Shareholders Approve Merger of GC LabCell, GC Cell
GC LabCell and GC Cell announced that their merger plan would go as planned, drawing attention to how it will affect the cell therapy market.
In a regulatory filing, the two companies said that their shareholders approved the merger at a meeting on Monday.
The merger date is set for Nov. 1, and the surviving company after the merger is GC LabCell.
Each share of GC Cell will be exchanged for a fixed ratio of 0.4023542 shares of GC LabCell.
The combined company will be newly listed on Nov. 17.
The merged company's name will be GC Cell, which will have more than 20 anticancer cell therapy pipelines and 120 researchers.
The two companies anticipate that GC LabCell's cell therapy research capacity and GC Cell's manufacturing skills will create synergy effects.
The new company can secure all related pipelines in the immune cell therapy sector, where the two companies have been jointly developing T-cell, NK-cell, CAR-T, and CAR-NK treatments.
The merger deal also raises prospects for a cell therapy contract development and manufacturing organization (CDMO) business.
According to Frost & Sullivan, a market research firm, the cell therapy CDMO market is expected to grow more than five folds from $680 million in 2020 to $3.7 billion in 2025.
The merged company will aim to secure competitiveness based on the nation's largest cell therapy manufacturing facility and the experience of commercializing ImmuneCell-LC, the top-selling immunotherapy in Korea.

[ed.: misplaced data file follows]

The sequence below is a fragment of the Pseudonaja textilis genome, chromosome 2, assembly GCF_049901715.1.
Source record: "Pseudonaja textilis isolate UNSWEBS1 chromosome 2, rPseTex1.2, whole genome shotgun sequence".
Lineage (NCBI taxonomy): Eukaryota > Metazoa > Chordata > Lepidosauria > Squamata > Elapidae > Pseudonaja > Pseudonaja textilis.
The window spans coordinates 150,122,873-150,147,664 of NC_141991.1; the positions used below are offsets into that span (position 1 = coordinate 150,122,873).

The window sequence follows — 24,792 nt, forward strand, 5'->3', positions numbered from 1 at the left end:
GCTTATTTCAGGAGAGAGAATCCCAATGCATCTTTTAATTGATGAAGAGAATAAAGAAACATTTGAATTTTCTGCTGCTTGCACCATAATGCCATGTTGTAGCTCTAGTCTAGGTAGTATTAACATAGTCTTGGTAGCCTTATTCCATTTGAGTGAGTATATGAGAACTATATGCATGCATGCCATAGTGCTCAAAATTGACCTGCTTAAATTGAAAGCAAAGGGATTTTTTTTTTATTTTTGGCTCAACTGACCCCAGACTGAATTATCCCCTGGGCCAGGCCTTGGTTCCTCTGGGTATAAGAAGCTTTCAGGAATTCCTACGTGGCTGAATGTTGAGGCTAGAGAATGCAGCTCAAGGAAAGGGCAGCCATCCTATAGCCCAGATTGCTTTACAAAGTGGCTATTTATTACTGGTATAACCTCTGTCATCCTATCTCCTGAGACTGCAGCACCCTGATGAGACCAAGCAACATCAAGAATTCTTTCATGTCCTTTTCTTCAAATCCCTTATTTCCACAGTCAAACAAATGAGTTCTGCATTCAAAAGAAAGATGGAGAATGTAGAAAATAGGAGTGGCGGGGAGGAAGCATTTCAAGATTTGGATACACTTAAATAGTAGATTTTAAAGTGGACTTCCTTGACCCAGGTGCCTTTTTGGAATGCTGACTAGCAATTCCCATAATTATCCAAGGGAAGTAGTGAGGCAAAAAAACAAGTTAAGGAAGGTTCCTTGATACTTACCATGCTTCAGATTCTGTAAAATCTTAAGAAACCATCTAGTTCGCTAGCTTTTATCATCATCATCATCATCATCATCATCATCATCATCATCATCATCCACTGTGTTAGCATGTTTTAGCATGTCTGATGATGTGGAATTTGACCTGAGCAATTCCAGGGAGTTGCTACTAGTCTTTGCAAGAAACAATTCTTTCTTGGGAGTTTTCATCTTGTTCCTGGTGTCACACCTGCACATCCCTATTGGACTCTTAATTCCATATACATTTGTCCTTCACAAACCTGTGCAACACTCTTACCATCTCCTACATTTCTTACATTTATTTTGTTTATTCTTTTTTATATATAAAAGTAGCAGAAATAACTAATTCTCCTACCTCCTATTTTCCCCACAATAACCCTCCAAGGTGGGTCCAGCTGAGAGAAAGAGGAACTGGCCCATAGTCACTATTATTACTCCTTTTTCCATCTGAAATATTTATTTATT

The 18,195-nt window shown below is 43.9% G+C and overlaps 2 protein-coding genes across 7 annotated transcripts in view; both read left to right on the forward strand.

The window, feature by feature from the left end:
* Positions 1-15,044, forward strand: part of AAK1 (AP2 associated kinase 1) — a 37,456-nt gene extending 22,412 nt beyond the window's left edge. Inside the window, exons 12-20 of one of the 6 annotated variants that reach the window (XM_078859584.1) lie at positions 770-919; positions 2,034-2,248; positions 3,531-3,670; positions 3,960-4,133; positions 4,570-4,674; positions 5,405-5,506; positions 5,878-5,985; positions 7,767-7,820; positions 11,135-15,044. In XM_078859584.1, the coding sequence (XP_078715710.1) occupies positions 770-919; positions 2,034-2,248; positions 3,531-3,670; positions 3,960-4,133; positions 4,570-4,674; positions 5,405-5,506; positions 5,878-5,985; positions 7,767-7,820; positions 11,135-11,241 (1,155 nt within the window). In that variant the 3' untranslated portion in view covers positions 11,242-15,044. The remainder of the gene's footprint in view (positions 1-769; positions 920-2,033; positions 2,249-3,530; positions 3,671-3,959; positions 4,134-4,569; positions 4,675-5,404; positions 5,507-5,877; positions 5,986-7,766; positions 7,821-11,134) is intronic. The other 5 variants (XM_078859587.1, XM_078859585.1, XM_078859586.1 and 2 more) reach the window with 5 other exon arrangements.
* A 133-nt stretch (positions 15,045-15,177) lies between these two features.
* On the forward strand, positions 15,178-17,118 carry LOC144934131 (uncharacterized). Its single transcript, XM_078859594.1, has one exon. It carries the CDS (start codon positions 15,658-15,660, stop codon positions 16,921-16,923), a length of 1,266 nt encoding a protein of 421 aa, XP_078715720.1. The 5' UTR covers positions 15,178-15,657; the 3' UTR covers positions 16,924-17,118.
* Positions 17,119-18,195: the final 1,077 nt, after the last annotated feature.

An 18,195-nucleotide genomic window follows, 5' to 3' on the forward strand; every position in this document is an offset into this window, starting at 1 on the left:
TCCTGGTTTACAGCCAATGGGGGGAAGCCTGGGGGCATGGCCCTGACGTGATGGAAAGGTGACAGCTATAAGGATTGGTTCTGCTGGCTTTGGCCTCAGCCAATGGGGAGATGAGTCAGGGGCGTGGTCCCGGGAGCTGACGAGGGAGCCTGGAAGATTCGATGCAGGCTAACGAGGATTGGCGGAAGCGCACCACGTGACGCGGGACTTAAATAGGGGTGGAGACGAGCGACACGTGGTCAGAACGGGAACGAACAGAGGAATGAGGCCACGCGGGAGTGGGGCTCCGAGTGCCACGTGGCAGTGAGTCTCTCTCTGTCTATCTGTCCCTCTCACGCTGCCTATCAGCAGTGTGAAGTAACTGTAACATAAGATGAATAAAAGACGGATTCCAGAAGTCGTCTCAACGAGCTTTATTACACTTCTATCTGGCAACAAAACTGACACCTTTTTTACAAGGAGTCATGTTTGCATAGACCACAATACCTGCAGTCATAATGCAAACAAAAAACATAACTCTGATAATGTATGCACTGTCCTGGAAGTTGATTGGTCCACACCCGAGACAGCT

GC Cell's Cell Center, located in Yongin, Gyeonggi Province, boasts the world's largest cell therapy production.
Cell Center has 10 “clean rooms” where cells are produced and cultured. The world's No. 1 and No. 2 cell therapy makers Lonza and WuXi Biologics operate 11 and 12 clean rooms, respectively.
GC Cell will also speed up collaboration with large pharmaceutical firms or licensing deals by leveraging its U.S. affiliate Artiva and Novacel.
“Through a successful establishment of a merged company, we will expand new pipelines and create synergy with existing business, and become a global cell therapy leader,” said Park Dae-woo, CEO of GC LabCell.
“Through the merger, we will be able to build a 'full value chain' by combining the specialized capabilities of the two companies related to the cell therapy business,” said Lee Deuk-joo, CEO of GC Cell.